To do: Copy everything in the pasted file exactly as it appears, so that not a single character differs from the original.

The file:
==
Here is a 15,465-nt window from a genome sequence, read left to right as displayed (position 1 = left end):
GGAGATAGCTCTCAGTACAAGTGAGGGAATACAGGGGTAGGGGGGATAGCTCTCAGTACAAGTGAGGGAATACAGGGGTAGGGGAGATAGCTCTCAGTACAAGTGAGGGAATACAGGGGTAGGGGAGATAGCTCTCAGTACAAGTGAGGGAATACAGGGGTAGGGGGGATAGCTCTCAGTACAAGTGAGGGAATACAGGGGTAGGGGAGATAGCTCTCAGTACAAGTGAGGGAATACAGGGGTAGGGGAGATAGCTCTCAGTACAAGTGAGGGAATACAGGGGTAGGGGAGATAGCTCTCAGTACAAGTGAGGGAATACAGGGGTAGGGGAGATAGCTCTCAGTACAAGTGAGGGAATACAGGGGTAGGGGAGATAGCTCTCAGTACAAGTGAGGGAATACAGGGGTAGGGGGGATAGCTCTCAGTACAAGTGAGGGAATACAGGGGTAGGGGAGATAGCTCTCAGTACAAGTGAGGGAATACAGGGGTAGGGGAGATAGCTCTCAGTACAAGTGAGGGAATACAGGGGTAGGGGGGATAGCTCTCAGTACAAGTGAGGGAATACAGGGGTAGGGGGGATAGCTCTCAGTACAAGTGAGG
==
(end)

Here is a 15,465-nt window from a genome sequence, read left to right as displayed (position 1 = left end):
GGAGATAGCTCTCAGTACAAGTGAGGGAATACAGGGGTAGGGGGGATAGCTCTCAGTACAAGTGAGGGAATACAGGGGTAGGGGAGATAGCTCTCAGTACAAGTGAGGGAATACAGGGGTAGGGGAGATAGCTCTCAGTACAAGTGAGGGAATACAGGGGTAGGGGGGATAGCTCTCAGTACAAGTGAGGGAATACAGGGGTAGGGGAGATAGCTCTCAGTACAAGTGAGGGAATACAGGGGTAGGGGAGATAGCTCTCAGTACAAGTGAGGGAATACAGGGGTAGGGGAGATAGCTCTCAGTACAAGTGAGGGAATACAGGGGTAGGGGAGATAGCTCTCAGTACAAGTGAGGGAATACAGGGGTAGGGGAGATAGCTCTCAGTACAAGTGAGGGAATACAGGGGTAGGGGGGATAGCTCTCAGTACAAGTGAGGGAATACAGGGGTAGGGGAGATAGCTCTCAGTACAAGTGAGGGAATACAGGGGTAGGGGAGATAGCTCTCAGTACAAGTGAGGGAATACAGGGGTAGGGGGGATAGCTCTCAGTACAAGTGAGGGAATACAGGGGTAGGGGGGATAGCTCTCAGTACAAGTGAGG